If you are a successful entrepreneur, there’s a high probability that at some point in time, you are going to be tempted or persuaded to write a book. Either you or those around you will come to the conclusion that you have an important story or valuable wisdom that you need to impart with the world. But then what? If you don’t already have a publisher secured, get ready for a long, frustrating, and expensive road. Lucky for you, I have been through it all and have some invaluable advice I am happy to share.
I published my first book in 2003. As lover of aviation in the truest sense, I had spent a vast majority of my adult life as a pilot — flying everything from Cessnas to DC3s to King Airs — and as my career progressed, I had been toying for some time with the idea of writing a children’s book series about a female pilot. I wanted to truly understand my audience, so I would fly over different locales with my children and listen to their observations, which I would later incorporate into the stories so that they captured that ineffable perspective of childlike wonder and exploration. The series would be titled “Violet the Pilot,” and take readers all around the world on educational adventures.
I then began meeting with publishers and pitching my idea. Much to my chagrin, they all “loved” the concept, but still wanted to hire in-house writers to actually write the books. Basically, they wanted to take my baby from me and pay me pennies on the dollar so that someone else could raise it. “Sure you’re an accomplished pilot, but leave the book-writing to professionals,” they said. (Let this also be a lesson that no matter how successful you are in one field, people will still try and pigeonhole you to one talent.) So, I figured if they didn’t need me, then I didn’t need them. I would go it alone.
I started doing my homework. I went online and researched self-publishing and found reputable literary programs near me. It’s very important that you study books in your space; whether it’s a self-help book, a romance novel, or a children’s book like mine, you want to fully understand the mechanics of how to write your genre. Then I trademarked my concept — an integral step if you have a unique intellectual property like mine — and started searching for an illustrator. I scoured the internet, academic world, and publishing circles for a talented illustrator capable of capturing what I was looking for in Violet: a whimsical interpretation of my daughter. (This process taught me that illustrators always want to own the characters they draw, so if you have illustrations, be sure to structure an agreement that gives you ownership to not just the property, but the likeness as well.)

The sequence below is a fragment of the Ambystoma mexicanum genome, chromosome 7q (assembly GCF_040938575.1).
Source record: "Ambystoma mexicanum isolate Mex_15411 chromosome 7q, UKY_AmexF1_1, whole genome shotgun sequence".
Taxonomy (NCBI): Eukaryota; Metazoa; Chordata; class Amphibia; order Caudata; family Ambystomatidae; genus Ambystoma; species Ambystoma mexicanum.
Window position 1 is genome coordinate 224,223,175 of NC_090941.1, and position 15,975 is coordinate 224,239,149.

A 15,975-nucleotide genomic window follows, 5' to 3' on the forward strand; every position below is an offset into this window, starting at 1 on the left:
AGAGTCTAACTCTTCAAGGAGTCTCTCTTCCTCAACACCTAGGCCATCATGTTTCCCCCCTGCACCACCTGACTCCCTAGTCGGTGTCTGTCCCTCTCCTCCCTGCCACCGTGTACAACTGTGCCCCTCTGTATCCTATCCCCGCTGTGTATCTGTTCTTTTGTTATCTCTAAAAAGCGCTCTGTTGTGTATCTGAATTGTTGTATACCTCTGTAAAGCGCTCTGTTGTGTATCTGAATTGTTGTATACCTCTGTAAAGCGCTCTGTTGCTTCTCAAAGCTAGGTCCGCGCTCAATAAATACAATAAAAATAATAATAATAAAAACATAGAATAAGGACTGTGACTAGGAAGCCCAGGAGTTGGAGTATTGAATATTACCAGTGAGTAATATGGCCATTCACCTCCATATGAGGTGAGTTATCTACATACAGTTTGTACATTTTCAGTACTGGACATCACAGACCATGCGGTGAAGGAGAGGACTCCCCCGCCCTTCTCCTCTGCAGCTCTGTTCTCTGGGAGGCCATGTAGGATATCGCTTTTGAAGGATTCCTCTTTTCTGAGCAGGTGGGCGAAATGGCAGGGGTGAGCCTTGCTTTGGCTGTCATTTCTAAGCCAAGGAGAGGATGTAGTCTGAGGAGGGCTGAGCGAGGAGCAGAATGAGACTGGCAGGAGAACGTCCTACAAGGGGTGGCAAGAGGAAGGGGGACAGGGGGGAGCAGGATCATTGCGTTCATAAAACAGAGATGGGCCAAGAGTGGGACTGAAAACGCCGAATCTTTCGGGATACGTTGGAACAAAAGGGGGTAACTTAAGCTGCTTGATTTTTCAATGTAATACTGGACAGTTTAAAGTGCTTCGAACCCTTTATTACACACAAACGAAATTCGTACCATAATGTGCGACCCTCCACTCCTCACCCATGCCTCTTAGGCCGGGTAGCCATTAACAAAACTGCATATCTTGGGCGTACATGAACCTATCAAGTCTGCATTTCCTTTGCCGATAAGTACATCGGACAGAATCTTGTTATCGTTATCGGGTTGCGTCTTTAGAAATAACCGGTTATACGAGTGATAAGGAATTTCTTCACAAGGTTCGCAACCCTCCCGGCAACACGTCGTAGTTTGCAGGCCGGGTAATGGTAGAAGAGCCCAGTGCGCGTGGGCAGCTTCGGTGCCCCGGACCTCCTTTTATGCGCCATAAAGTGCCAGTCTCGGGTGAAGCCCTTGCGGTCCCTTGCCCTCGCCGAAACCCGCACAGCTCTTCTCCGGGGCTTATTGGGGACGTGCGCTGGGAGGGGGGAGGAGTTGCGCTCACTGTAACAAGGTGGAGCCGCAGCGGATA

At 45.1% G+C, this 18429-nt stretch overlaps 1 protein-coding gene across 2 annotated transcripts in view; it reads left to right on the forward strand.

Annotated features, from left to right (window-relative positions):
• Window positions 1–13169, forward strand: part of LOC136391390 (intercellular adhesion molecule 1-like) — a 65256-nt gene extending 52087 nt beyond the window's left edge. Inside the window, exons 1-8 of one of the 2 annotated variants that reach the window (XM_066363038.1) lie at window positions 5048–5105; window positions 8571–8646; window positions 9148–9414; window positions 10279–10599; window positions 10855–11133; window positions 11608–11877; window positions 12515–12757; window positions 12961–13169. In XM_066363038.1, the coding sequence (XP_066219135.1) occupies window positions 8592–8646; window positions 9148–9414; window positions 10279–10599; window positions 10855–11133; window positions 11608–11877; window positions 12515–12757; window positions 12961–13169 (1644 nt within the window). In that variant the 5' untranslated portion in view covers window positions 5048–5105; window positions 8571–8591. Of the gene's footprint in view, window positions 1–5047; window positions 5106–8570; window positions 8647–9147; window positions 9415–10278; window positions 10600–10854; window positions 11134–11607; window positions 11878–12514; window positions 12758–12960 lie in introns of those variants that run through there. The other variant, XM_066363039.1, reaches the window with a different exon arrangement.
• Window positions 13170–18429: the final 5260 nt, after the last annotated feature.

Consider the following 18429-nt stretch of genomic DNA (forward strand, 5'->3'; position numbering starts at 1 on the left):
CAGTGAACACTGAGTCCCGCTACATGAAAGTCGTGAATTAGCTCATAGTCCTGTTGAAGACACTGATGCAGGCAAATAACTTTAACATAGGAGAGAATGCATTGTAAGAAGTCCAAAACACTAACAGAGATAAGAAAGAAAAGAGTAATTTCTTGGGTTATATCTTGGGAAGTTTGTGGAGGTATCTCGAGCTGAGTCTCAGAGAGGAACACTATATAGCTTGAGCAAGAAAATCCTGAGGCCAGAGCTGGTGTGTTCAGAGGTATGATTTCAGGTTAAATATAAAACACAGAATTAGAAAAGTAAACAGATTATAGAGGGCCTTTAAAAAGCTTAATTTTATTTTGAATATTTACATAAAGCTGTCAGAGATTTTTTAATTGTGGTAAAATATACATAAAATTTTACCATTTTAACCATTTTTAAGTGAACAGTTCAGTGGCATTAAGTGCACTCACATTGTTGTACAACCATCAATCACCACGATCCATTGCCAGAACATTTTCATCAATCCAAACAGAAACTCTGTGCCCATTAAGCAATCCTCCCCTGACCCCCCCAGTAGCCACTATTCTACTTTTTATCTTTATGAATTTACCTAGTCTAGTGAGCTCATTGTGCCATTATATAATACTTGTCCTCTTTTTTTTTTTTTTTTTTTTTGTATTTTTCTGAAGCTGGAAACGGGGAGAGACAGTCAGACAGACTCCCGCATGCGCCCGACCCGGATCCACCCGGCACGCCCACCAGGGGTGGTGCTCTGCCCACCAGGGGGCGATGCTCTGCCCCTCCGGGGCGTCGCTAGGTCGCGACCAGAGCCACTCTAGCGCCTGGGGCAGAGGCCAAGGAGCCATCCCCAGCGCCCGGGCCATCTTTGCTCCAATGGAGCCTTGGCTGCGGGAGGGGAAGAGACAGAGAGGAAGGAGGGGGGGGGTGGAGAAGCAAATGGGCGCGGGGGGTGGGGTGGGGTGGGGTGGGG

The next step was finding an editor. In publishing, good editors are truly invaluable. You want to find one who not only brings experience, but truly understands your vision. Once I had settled on the right one, we began the crucial, painstaking process of actually crafting the first book. This meant illustration, proofing, revisions, re-writes, and developing a cover design. This is where it is important to point out the obvious truth of self-publishing. It’s not cheap. And regardless of how much cash you have, you’ll certainly feel leery about pumping money into something with no guarantee of an ROI.
That’s where finding a distributor comes in. If you Google “How to self publish a book,” you will find countless independent publishers. You can go entirely on your own (which is a tough process, especially in my field), or, do what I did, and find a publisher you like and work out a share of the profits. You want make sure you receive your fair share, and without a literary agent this can be tough, so you need to be a skilled negotiator. You also want to maintain as much control as possible. (I wasn’t crazy about the level of control I had with my first publisher, so I found a different one and structured a better deal for the rest of the books in the series.)
You then need to begin devising a marketing campaign. (Rejoice if you’ve made it this far, as this is where you can finally start to recoup some of your investment.) For macro-marketing, contact TV and radio stations and create a website and social media profiles for your book. Then, pinpoint your target audience and figure out how to best reach them. I phoned schools, libraries, and aviation companies to try and connect with both children and my industry. Next I started pre-selling signed copies. I can’t stress how important this is, as you can recoup a substantial portion of your costs up front. Contact bookstores to do signings wherever else you can; it’s great revenue.
After that, it’s largely beyond your control. Your baby is off in the world, and all you can do is be a proud parent, promote it as best you can, and prey it’s a hit. I got lucky when Violet took off, as I was able to recoup my investment and continue the series (now we are in the process of turning it into a TV show), but there are no guarantees. Publishing is a tough industry, and self-publishing can be a scary process. If you fail, it only hurts more because you poured everything into it. But when your book is actually successful, it’s all that more gratifying. Because you truly did it on your own. And isn’t that what being an entrepreneur is all about?
With over 20 years of flight experience, Bettina Bathe is an aviator in every sense of the word. An accomplished children’s author, she is the creator of Violet the Pilot, and has self-published four books in the beloved children’s travel series, which she’s currently adapting for television. She currently lives in Calgary, Canada with her family. VioletThePilot.com